Mayfly dominated streams: Probably the more common experience through most of the state. Most of the central PA limestoners fit this mold, and in my experience mayfly imitations do better on most small streams too. Some of them do get a monster caddis hatch at isolated times, like the grannoms on Penns or the LJR in April. I mean, like a blizzard. Otherwise, there's always a few caddis fluttering around throughout the spring, summer, and fall but they are a secondary food source. I usually use a elk or deer hair variety, etiher to match the grannoms, or as a searching fly. Swinging traditional wet flies also does very well during the bigger caddis hatches.

Posted on: 2010/1/12 17:08


Re: Beginner Fly Tying Suggestions

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2009/4/1 21:52
From Johnstown, PA
Posts: 4460
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MKern...........the black ant suggestion is a great one , it's easy to tie , it floats well (foam) , durable and last but not least will catch trout , including big pickey ones. That's good honest info there.

Posted on: 2010/1/12 18:48


Re: Beginner Fly Tying Suggestions

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2008/1/2 16:42
From Wilkes-Barre / Scranton Area
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Posted on: 2010/1/12 21:52
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Re: Beginner Fly Tying Suggestions

Joined:
2007/4/8 20:43
From SEPA
Posts: 11270
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Soft-hackle wet flies, like the partridge-and-peacock. Easy to tie, cheap materials, highly versatile.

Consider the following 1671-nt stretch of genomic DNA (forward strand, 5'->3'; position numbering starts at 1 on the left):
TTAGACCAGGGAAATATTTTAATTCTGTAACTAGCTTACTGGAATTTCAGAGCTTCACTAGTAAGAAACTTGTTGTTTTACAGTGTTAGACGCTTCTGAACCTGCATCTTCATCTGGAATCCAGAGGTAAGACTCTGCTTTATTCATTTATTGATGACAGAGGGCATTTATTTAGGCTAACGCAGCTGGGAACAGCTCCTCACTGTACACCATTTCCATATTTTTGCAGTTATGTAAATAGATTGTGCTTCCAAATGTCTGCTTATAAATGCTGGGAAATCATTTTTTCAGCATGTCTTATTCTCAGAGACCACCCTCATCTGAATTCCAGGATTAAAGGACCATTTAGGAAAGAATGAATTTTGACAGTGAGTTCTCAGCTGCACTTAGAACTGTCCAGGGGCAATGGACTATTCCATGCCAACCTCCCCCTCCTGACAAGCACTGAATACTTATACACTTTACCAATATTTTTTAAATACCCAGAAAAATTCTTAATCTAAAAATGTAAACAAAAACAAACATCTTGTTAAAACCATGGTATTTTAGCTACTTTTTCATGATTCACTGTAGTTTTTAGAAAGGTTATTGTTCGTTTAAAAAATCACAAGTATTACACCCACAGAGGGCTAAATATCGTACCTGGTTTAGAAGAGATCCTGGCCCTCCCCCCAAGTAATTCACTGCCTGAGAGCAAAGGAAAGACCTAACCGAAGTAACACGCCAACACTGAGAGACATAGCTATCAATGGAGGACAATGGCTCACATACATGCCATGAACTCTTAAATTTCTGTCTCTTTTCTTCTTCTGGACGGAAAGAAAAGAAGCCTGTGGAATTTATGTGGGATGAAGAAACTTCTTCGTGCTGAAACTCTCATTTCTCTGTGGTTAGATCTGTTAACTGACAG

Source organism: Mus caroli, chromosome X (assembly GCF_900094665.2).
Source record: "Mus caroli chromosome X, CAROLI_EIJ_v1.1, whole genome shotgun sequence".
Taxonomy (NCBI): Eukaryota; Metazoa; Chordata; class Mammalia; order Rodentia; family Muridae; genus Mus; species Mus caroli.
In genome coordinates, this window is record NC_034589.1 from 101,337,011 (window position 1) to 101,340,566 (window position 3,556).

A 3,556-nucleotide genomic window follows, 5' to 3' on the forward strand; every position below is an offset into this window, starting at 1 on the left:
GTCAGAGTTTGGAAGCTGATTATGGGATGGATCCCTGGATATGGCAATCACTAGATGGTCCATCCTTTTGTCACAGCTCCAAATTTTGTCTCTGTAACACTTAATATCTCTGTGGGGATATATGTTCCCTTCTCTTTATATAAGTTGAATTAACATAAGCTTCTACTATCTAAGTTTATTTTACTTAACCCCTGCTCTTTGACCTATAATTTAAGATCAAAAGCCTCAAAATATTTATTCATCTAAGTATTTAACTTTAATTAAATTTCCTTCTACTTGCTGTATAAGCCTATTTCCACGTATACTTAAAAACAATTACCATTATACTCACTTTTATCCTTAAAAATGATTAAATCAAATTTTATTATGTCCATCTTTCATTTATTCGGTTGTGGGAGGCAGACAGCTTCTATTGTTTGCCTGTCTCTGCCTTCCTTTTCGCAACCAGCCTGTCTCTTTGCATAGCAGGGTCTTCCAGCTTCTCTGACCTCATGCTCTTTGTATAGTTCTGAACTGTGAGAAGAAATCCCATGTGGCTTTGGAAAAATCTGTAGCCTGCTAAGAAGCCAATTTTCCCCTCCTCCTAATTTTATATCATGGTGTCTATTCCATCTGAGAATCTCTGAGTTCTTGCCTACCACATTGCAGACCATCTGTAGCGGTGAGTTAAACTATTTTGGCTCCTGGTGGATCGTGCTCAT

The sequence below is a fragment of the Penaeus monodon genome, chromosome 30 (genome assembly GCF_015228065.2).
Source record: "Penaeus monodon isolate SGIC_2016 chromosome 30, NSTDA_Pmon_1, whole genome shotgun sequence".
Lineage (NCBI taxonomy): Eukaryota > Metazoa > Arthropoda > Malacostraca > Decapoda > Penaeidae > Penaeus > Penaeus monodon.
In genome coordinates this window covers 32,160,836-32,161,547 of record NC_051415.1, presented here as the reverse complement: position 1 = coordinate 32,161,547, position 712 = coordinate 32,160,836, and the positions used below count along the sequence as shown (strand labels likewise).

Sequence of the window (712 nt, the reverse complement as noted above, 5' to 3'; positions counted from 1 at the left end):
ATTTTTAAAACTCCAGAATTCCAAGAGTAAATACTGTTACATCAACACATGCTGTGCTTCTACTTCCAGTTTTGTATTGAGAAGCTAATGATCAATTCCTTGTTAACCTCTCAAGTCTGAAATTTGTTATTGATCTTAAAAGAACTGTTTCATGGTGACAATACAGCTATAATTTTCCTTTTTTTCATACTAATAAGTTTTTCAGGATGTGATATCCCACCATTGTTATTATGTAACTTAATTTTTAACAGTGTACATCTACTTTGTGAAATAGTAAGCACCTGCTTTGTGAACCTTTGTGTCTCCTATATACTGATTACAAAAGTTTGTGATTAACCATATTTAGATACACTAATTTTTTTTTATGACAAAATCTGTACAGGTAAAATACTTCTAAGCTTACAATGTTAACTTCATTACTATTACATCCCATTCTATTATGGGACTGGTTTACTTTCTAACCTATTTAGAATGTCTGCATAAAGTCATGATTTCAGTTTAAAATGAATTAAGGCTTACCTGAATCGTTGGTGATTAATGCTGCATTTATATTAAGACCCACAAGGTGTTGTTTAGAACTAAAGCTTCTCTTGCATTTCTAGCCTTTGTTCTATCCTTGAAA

Its probably got a name, but I don't know it. Bright green dubbing, ribbed with gold/copper/green (whatever's close) short thorax of peacock hurl, and a black head all on a scud hook. Great little caddis imitator.

Finally, I don't care what anyone says, the Royal Coachman is a winner. It not only works, but its a timeless classic and pretty to look at it.

Posted on: 2010/1/12 23:59
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Re: Beginner Fly Tying Suggestions

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2008/12/16 10:37
Posts: 1247
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Dubbing isn't hard just remember use half the amount you THINK you will need. You can alway add more but it's a pain when you put to much on the string.

As for flies to start with make a PT with a brown/olive dubbed thorax it don't get any easier than that. Other patterns you can mess up because they are suppose to look ugly are shrimp, cressbugs, and JayL's favorite walts worm.

Gfen's pick are all simple effective patterns you should carry to.


Which ever one you choose tie 6 of them before moving on and you'll be a master in no time. Don't be itimidated!

Posted on: 2010/1/13 0:45
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Re: Beginner Fly Tying Suggestions
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2006/9/11 8:26
From Chester County
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Quote:

phillyfly wrote:
I am brand new to this forum and fly tying but have been fly fishing for a little over a year now. I have only really tied some egg patterns, buggers, weenies, BHPT, princes, and a few hares ear because I use a lot of them. I just entered the world of dubbing and I see a lot of various patterns use this material. I am looking for some suggestions of patterns some of you guys/gals started out tying that were pretty simple to tie and used a decent amount on the streams as well as how you would use them and what time of year. This would be extremely helpful to me becuase I am far from an entomology major and I dont want to tie something just because it looks easy but is not really effective in PA or MD streams.

Go easy on me



A couple of suggestions. First, synthetic dubbing is easy to work with and is usually best for dry flies for floatation. No need to go crazy buying every color under the sun though. Get some basic colors of synthetic dubbing (Brown, white, olive, gray, black) and mix them to achieve the color you are looking for. Nymphs are usually better tied with natural dubbing having spiky guard hairs. Consider getting a hares mask for nymphs. The mask has sections on it with white>cream>tan>brown>gray>black. You can tie an awful lot of different colored buggy looking nymphs from one mask. Here is a link to everything you could think of about dubbing: